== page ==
Let go or be dragged

Let go or be dragged.  A saying I love so much that I not only have it on a refrigerator magnet, but one of my daughters painted it on a canvas for me as a gift many years ago.


That refrigerator magnet comes to mind when I see articles like this one which appeared in Scientific American, which is actually titled, “Could Sea Level Rise Swamp Cities within a Century? Famed climatologist James Hansen argues for rapidly rising seas—but other scientists remain skeptical.”

“Skeptical?” Really? Leave him alone. He’s done more for the planet than 99% of other people alive today. Maybe 99.5%. Let him go, or be dragged, because he isn’t going to be silenced.

The article, which was reprinted from Climate Wire, pays as much (or more) attention to James Hansen’s critics as it does to his actual work. I’m not going to kid you. This pisses me off infuriates me.

If I could talk to James Hansen, I’d thank him for giving a damn and doing something about it. And I’d tell him not to pay too much attention to those who so easily stand on the sidelines, shooting spitballs, trying to get some attention of their own for criticizing one of the few scientists who forcefully and passionately speaks out about the existential danger we are all in. And I see this kind of nitpicking, cherry picking, and general uppity pissy-ness in science all the time. Fine. I get it. But there are two problems here.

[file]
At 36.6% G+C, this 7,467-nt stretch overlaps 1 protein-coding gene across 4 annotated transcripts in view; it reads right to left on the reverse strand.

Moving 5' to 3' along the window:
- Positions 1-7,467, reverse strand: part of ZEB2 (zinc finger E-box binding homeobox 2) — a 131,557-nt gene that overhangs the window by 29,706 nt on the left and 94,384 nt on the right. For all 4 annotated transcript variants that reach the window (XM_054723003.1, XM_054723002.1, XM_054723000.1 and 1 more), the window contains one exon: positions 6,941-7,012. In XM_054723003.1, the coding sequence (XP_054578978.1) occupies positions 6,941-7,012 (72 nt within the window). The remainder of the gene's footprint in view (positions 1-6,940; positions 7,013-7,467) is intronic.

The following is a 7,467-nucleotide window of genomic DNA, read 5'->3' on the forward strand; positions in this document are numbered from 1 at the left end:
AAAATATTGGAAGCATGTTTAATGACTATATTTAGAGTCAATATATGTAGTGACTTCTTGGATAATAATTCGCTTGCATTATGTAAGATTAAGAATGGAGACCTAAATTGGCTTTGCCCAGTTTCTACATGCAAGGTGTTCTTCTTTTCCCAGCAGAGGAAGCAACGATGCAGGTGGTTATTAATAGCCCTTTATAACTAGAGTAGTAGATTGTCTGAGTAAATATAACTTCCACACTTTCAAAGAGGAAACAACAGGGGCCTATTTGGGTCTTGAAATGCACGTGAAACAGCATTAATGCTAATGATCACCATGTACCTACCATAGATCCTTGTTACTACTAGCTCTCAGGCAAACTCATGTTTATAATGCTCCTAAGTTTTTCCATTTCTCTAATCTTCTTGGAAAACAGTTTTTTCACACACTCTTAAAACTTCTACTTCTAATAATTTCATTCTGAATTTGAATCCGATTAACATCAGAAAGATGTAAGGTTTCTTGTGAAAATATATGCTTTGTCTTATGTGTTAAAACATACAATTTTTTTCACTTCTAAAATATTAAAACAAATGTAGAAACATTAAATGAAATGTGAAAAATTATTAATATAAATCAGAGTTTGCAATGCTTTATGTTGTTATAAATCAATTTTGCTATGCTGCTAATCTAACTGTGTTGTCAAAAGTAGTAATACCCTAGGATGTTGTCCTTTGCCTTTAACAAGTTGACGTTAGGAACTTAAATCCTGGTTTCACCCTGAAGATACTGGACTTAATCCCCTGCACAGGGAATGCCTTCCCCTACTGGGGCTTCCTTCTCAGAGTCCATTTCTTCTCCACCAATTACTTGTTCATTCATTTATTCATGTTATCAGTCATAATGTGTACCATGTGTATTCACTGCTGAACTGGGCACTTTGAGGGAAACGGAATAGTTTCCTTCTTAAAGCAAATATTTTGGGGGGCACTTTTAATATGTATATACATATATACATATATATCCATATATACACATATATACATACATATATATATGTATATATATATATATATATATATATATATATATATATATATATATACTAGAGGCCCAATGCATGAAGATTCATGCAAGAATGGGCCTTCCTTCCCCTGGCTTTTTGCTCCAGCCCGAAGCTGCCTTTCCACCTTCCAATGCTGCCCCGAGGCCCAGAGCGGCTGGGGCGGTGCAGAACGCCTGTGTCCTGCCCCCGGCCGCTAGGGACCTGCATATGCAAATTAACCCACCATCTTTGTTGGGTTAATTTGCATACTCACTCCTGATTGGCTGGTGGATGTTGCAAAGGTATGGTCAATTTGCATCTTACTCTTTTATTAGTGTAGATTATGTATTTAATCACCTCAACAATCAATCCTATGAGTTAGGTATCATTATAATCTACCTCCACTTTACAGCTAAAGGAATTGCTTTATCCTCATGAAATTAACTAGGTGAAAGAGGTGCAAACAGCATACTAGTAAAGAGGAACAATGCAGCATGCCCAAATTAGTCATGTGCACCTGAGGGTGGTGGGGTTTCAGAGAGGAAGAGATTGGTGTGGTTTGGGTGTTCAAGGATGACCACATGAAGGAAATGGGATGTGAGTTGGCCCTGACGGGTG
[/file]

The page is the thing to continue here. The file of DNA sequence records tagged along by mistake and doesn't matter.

The first problem is that James Hansen hardly needs more critics. There have been, literally, paid armies of assholes gunning for him since 1988 thanks to the fossil fuel industry. Does he REALLY need potshots from his own side?  I know. Academic integrity, peer review, the scientific method, yada yada yada. That’s all fine and well except, frankly, I’ve had enough. If sea levels rise 10 meters vs. 7 meters vs. 5 meters in 100 YEARS who, on Earth, thinks we need to squabble about it? The situation is dire. The seas are going to rise, cities will be lost – and that’s not even close to the main thing people should be focusing on.

No one has done anything – NOT ONE SINGLE THING – except publish papers, and stare at stuff, then publish more papers about it, just stating, re-stating, forming a committee to state again…over and over again, then they play catch up when Mother Nature makes decisions without us, more explaining, refining, re-stating the same thing, which is that we are screwed. I’ve got it. Thanks. Maybe if scientists would stop being so defensive, the bullies would leave them alone, eh? Or maybe they didn’t learn that lesson on the playground. It’s the same school yard and those same bullies, now fortified with petro dollars and fancy suits, who will fall just as easily as they did back then if (properly) dealt with. But by then, we’ll all be under water or extinct.